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Whole‐genome single nucleotide polymorphism and mating compatibility studies reveal the presence of distinct species in sub‐Saharan Africa Bemisia tabaci whiteflies

Whole‐genome single nucleotide polymorphism and mating compatibility studies reveal the presence of distinct species in sub‐Saharan Africa Bemisia tabaci whiteflies

Mugerwa, Habibu ORCID: 0000-0001-5077-0167, Wang, Hua‐Ling, Sseruwagi, Peter, Seal, Susan ORCID: 0000-0002-3952-1562 and Colvin, John (2020) Whole‐genome single nucleotide polymorphism and mating compatibility studies reveal the presence of distinct species in sub‐Saharan Africa Bemisia tabaci whiteflies. Insect Science. ISSN 1672-9609 (Print), 1744-7917 (Online) (In Press) (doi:https://doi.org/10.1111/1744-7917.12881)

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Abstract

In sub‐Saharan Africa cassava growing areas, two members of the Bemisia tabaci species complex termed sub‐Saharan Africa 1 (SSA1) and SSA2 have been reported as the prevalent whiteflies associated with the spread of viruses that cause cassava mosaic disease (CMD) and cassava brown streak disease (CBSD) pandemics. At the peak of CMD pandemic in the late 1990s, SSA2 was the prevalent whitefly, although its numbers have diminished over the last two decades with the resurgence of SSA1 whiteflies. Three SSA1 subgroups (SG1 to SG3) are the predominant whiteflies in East Africa and vary in distribution and biological properties. Mating compatibility between SSA1 subgroups and SSA2 whiteflies was reported as the possible driver for the resurgence of SSA1 whiteflies. In this study, a combination of both phylogenomic methods and reciprocal crossing experiments were applied to determine species status of SSA1 subgroups and SSA2 whitefly populations. Phylogenomic analyses conducted with 26 548 205 bp whole genome single nucleotide polymorphisms (SNPs) and the full mitogenomes clustered SSA1 subgroups together and separate from SSA2 species. Mating incompatibility between SSA1 subgroups and SSA2 further demonstrated their distinctiveness from each other. Phylogenomic analyses conducted with SNPs and mitogenomes also revealed different genetic relationships among SSA1 subgroups. The former clustered SSA1‐SG1 and SSA1‐SG2 together but separate from SSA1‐SG3, while the latter clustered SSA1‐SG2 and SSA1‐SG3 together but separate from SSA1‐SG1. Mating compatibility was observed between SSA1‐SG1 and SSA1‐SG2, while incompatibility occurred between SSA1‐SG1 and SSA1‐SG3, and SSA1‐SG2 and SSA1‐SG3. Mating results among SSA1 subgroups were coherent with phylogenomics results based on SNPs but not the full mitogenomes. Furthermore, this study revealed that the secondary endosymbiont—Wolbachia—did not mediate reproductive success in the crossing assays carried out. Overall, using genome wide SNPs together with reciprocal crossings assays, this study established accurate genetic relationships among cassava‐colonizing populations, illustrating that SSA1 and SSA2 are distinct species while at least two species occur within SSA1 species.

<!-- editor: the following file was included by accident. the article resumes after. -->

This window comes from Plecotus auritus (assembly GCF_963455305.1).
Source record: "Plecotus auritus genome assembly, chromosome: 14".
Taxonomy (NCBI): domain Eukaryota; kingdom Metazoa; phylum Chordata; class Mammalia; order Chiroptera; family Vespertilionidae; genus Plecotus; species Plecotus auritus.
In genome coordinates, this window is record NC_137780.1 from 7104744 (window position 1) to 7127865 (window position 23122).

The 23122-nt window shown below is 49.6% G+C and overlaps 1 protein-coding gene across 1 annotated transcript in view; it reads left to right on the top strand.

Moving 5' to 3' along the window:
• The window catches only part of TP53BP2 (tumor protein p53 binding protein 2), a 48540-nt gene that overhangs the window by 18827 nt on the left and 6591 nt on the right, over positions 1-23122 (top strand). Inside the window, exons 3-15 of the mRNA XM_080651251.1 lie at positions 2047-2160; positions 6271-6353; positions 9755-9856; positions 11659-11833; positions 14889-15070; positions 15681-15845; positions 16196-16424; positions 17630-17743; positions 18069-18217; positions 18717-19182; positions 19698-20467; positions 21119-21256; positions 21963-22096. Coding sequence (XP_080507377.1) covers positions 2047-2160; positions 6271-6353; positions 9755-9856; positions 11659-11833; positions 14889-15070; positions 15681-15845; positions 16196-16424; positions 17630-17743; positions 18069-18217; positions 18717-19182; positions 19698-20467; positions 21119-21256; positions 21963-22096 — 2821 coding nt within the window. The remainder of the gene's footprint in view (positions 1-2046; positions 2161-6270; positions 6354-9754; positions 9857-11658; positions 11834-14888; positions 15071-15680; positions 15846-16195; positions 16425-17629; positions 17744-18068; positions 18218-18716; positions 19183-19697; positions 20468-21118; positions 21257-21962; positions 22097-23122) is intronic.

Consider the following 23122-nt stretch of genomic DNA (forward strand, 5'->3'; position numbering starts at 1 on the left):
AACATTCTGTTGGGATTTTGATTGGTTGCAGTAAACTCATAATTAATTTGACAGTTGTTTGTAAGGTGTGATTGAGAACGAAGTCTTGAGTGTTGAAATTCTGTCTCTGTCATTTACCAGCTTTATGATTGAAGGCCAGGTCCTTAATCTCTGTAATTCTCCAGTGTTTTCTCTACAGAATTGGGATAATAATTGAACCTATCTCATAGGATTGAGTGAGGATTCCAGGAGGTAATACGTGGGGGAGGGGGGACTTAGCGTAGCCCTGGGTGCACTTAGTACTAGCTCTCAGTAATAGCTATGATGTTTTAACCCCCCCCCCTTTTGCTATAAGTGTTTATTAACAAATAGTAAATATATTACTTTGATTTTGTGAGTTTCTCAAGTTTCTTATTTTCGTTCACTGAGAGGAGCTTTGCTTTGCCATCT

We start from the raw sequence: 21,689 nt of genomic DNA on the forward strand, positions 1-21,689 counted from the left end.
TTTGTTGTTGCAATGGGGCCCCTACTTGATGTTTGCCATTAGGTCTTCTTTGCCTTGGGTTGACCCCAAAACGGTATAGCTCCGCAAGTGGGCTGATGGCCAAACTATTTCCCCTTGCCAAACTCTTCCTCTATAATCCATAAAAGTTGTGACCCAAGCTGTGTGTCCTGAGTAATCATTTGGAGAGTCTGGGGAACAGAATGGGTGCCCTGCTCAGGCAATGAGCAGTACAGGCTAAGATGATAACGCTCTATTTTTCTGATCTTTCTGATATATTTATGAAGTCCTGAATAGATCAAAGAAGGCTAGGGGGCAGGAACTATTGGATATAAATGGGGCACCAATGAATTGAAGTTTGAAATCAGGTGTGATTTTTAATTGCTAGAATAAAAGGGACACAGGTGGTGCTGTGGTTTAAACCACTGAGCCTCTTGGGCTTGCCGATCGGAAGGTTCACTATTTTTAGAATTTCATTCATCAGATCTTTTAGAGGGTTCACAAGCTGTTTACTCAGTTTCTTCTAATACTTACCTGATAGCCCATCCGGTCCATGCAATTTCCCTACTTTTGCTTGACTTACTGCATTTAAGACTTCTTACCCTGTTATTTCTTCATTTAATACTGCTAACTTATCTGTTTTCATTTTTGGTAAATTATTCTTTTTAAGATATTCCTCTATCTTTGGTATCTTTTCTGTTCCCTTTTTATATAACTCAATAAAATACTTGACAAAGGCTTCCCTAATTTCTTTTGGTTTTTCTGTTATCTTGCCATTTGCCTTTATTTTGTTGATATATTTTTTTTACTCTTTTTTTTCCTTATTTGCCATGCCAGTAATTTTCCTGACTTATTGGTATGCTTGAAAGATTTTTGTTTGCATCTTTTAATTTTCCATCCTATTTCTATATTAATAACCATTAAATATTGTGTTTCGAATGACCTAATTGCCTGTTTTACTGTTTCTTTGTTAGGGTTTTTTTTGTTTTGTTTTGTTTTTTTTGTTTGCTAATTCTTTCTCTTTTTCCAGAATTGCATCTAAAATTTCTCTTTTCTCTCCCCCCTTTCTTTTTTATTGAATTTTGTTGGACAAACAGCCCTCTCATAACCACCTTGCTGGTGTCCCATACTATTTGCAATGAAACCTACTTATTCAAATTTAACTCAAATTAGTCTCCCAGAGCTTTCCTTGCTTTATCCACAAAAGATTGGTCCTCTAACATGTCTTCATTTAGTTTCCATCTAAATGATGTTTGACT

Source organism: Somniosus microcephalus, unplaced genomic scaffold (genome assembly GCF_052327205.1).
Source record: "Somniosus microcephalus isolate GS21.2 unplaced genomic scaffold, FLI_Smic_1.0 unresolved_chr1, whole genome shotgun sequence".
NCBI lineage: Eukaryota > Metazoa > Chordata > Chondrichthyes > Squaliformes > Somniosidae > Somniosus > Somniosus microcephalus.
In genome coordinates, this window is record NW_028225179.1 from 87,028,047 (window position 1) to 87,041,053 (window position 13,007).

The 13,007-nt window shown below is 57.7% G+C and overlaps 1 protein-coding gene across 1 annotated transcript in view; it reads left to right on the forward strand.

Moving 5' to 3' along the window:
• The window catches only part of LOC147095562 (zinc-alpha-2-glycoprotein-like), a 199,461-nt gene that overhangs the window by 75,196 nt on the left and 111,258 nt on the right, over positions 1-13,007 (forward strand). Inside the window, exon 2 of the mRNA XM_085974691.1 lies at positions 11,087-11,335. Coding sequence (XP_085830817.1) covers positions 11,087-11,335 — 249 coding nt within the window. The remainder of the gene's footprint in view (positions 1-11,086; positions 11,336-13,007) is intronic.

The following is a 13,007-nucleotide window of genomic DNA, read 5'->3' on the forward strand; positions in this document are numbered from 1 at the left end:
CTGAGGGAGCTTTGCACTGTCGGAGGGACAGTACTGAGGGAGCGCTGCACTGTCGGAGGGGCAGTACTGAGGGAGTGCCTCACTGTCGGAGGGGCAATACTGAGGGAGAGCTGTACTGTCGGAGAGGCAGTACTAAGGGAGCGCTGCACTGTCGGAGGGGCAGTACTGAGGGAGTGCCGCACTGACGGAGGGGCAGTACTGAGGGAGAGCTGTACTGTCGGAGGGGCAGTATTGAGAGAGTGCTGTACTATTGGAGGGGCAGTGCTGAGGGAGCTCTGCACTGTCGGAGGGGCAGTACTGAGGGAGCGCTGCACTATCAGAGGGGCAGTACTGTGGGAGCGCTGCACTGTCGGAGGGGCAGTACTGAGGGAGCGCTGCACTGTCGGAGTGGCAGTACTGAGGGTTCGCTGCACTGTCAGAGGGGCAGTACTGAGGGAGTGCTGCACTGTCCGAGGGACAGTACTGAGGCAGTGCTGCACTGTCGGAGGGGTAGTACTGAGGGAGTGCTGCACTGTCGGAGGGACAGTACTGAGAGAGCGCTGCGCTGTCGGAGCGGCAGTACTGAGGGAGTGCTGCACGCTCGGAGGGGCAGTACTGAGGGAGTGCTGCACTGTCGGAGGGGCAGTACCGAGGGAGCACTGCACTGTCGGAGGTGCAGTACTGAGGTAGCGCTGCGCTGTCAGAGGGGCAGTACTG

Item Type: Article
Additional Information: © 2020 The Authors. Insect Science published by John Wiley & Sons Australia, Ltd on behalf of Institute of Zoology, Chinese Academy of Sciences. This is an open access article under the terms of the Creative Commons Attribution License, which permits use, distribution and reproduction in any medium, provided the original work is properly cited.
Uncontrolled Keywords: Bemisia tabaci; phylogenomics; reciprocal crossing; sub-Saharan Africa species
Subjects: S Agriculture > S Agriculture (General)
Faculty / Department / Research Group: Faculty of Engineering & Science
Faculty of Engineering & Science > Natural Resources Institute
Faculty of Engineering & Science > Natural Resources Institute > Agriculture, Health & Environment Department
SWORD Depositor: Publications Router
Last Modified: 16 Mar 2021 19:11
Selected for GREAT 2016: None
Selected for GREAT 2017: None
Selected for GREAT 2018: None
Selected for GREAT 2019: None
Selected for REF2021: None
URI: http://gala.gre.ac.uk/id/eprint/30468

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